Meg's Diary -- Meg Cabot's blog. I just like Meg so much -- I can't help it. Her Good News post a while back was just what the doctor ordered. Maybe if I read it again now I will be miraculously cured.

Whip Up: handcrafts in a hectic world -- this blog is awesome if you have any interest in craft-type stuff at all.

it's all one thing -- the blog of Will Shetterly. I haven't read any of his books, but I have been enjoying the blog so I will probably check them out some time or another.

hat or elephant?

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Friday, March 10, 2006
busby helps make the bed Here's Busby, helping me make the bed. He's thoughtful like that, taking time out of his nap and squirrel-chasing schedule to inspect my work and make sure the sheets are smooth enough for pillows. This picture reminds me of The Little Prince with Drawing Number One and Drawing Number Two.

teeth of the hydra

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Tuesday, March 07, 2006
I have been listening to Rhett Miller's new release The Believer. I am liking it, but not loving it. I think I just need to give it some more time. The thing I am fighting is that it has two Old 97's songs and uses a lot of phrasing he's used previously... so I am reminded of those songs which I know and mostly love, and these are not those! Fortunately, this is not a problem without a solution. A few more listens and the new stuff will start popping out with its own merit or lack of same.

The problem that will not be solved by even a million listenings is the newly recorded version of Singular Girl. The Old 97's version (which is of one of my favorite "hey, I like you crazy girl" songs ) has the charmingly inexplicable line "you've got the teeth of the hydra upon you," -- it's just so random, bizarre, and slightly confounding, which makes me love it all the more. This line has been removed from the new Rhett solo version. Why? Why the T. Rex or mythical monster hateration?

The universe agrees with me, and here's how I know: earlier today, while getting the last snips of one of the best haircuts I have ever received, the salon stereo started playing T. Rex's Bang a Gong, which is where they got the lyric! So, to restore order to the universe (and also to celebrate my awesome haircut) I offer a yousendit link (good for one week only) to the superior Singular Girl.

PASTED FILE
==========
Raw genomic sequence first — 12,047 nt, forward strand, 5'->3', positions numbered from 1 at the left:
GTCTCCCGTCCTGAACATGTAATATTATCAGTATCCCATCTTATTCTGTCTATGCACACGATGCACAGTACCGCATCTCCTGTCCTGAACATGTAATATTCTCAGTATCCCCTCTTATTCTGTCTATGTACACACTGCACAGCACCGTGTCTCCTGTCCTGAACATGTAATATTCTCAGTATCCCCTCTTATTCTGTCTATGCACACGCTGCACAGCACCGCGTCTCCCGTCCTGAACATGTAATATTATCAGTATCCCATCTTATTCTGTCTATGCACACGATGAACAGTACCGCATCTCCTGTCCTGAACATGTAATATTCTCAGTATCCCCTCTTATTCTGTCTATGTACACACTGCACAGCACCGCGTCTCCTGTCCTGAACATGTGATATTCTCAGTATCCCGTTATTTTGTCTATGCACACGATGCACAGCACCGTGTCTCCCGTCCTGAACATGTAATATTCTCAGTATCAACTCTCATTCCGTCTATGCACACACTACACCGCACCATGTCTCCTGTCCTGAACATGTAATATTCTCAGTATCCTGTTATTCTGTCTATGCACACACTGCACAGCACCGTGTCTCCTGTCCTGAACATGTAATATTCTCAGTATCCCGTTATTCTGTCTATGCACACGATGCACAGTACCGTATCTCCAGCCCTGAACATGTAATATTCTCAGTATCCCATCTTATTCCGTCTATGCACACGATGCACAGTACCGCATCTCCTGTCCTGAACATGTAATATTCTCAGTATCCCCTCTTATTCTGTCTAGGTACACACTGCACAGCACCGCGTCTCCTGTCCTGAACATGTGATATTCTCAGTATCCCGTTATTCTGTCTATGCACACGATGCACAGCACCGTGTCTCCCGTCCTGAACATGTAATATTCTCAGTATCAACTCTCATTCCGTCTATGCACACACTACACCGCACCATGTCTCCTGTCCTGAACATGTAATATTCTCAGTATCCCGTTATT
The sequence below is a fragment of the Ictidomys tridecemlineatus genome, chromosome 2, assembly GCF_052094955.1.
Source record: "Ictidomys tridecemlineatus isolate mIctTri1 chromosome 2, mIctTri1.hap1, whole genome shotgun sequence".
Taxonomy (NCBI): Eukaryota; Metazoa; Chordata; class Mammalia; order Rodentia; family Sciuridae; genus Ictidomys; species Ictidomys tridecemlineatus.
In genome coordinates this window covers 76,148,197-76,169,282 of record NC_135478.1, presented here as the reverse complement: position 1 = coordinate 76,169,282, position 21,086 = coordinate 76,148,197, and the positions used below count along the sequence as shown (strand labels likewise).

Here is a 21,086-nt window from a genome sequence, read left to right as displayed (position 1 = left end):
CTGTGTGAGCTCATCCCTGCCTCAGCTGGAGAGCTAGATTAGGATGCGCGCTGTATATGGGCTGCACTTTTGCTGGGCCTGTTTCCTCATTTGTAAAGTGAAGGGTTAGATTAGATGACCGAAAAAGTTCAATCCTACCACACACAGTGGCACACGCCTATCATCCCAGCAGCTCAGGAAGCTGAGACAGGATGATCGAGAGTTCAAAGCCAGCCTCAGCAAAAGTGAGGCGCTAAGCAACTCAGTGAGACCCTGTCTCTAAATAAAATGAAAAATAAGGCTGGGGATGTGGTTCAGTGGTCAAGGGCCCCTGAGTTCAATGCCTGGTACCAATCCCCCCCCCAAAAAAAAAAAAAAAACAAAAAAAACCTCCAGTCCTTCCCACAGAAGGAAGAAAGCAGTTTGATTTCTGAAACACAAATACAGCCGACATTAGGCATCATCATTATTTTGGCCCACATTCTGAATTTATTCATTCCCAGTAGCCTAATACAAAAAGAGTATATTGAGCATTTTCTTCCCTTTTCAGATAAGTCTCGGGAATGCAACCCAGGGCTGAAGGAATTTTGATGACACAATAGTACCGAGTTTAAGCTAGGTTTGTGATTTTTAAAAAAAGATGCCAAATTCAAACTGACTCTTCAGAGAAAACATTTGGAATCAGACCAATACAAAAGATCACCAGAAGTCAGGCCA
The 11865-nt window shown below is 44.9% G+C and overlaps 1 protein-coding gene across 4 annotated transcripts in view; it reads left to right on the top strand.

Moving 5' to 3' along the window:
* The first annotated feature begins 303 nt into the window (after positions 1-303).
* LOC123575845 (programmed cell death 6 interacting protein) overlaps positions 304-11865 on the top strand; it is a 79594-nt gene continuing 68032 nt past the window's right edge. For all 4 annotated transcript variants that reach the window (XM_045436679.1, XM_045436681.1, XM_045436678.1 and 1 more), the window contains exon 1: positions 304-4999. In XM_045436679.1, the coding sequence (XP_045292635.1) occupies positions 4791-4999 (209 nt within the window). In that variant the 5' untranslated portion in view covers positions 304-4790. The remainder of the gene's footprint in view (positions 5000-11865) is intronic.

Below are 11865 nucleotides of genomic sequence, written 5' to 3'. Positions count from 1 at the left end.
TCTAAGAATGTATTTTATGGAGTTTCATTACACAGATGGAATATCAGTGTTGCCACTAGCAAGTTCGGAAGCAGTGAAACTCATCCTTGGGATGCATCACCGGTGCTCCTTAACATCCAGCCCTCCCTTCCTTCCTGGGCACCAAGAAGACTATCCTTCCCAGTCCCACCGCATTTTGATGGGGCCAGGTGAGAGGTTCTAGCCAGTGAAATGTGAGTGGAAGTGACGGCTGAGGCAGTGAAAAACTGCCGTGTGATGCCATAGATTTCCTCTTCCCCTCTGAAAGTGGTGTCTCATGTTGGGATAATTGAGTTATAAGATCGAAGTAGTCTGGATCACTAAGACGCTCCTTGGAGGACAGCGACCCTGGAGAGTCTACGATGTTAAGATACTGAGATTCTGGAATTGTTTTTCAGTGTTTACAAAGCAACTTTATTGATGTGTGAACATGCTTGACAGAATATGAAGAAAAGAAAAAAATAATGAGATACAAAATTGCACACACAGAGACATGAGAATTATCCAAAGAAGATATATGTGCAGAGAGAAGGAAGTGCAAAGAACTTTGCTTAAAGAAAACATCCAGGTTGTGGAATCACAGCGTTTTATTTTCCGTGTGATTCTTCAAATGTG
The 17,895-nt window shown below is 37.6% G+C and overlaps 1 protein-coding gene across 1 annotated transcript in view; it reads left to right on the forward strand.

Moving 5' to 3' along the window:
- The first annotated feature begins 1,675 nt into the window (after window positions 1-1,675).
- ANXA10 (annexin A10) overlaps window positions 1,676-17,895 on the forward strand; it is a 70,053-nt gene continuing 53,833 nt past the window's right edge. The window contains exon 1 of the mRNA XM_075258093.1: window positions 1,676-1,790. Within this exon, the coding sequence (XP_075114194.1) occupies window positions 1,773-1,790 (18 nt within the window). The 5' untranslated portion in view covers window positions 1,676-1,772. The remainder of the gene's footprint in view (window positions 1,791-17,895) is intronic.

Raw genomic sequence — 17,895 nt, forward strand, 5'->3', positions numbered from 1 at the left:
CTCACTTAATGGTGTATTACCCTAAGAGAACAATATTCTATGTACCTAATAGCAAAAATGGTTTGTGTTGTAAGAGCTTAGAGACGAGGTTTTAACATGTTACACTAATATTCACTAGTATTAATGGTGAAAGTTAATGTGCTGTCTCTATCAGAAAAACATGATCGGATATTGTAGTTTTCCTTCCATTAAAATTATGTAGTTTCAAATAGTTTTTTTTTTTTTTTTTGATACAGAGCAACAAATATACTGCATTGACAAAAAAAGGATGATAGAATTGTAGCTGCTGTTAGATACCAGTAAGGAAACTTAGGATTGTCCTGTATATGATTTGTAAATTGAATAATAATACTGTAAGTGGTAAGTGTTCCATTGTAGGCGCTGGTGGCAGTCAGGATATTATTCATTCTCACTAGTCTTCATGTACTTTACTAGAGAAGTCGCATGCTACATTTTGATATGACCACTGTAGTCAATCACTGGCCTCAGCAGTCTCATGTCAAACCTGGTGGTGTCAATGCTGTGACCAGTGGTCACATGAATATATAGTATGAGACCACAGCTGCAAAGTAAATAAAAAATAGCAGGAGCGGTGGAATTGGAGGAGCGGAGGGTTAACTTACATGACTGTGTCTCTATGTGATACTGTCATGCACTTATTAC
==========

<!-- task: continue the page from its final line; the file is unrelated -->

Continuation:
check it out:

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Monday, March 06, 2006
I made the MAKE: Blog. I would just like to note for posterity that the black under my fingernail is paint from a project earlier that day, and not the result of chronic poor hygiene. I make no excuses for the chipped nail polish.

Three Incestuous Sisters: An Illustrated Novel

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Monday, March 06, 2006
by Audrey Niffenegger #7

This is a story of sisters (Bettine, Clothilde, Ophile), love, jealousy, revenge, death, long shiny hair, a lighthouse, madness, longing, reconciliation, reunion, a greenish baby who can fly, giant beautiful pictures, and small concise words. If words are coal, Niffenegger has pressed them down, down, down until they have become perfectly sized industrial diamonds to accompany her truly outstanding artwork. Form and function -- two great tastes that taste great together!

The artwork really grabbed me -- it's so expressive and does the bulk of the storytelling. It reminds me a lot of Japanese art/ Japonism from the turn of the 19th/20th century, a little of Gorey (some of the details, really), and even a little of Toulouse-Lautrec (although the Toulouse-Lautrec it reminds me of was when he was working in the Japanese style, so that's totally circular but I'm leaving it in). Here's a site that features some of Audrey Niffenegger's prints, including some from this book.

I don't want to give the whole story away, so I will just say that if beautiful art and foreknowledge of a greenish baby who can fly aren't enough reasons to go check this out, there's just no hope for you!

spring fever, forgetfulness linked in study

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Saturday, March 04, 2006
camellia with lurking bee

The old saying goes you learn something new every day. I am less than thrilled with today's lesson, which seems to be that I may choose what I think is a safe place for vital items like iTunes gift cards, but it's not such a great place if I then lose all memory of where it is. I am sure it will turn up, but ARGH! Damn those abducting aliens and their memory wiping technology. Or you know, my innate forgetfulness. I can remember all sorts of completely unnecessary minutia, but cannot remember this one thing! I am sure it's right in front of my face. I know I didn't just lose it, because I distinctly remember thinking "well, I won't lose it here!" The real lesson: don't save iTunes gift cards! Scratch that little thing off the back and load it onto your computer immediately!

In happier, less insane-making news -- it is a beautiful day, and here is a picture of a lovely pink camellia. Spring is springing!

edit: found it!! For future reference, "safe place" is tucked inside the copy of McSweeney's Mammoth Treasury of Thrilling Tales that I received as a Christmas gift. Not even in an envelope, but I'm not going to go nuts about how stupid that is because the disaster has been averted. Hooray!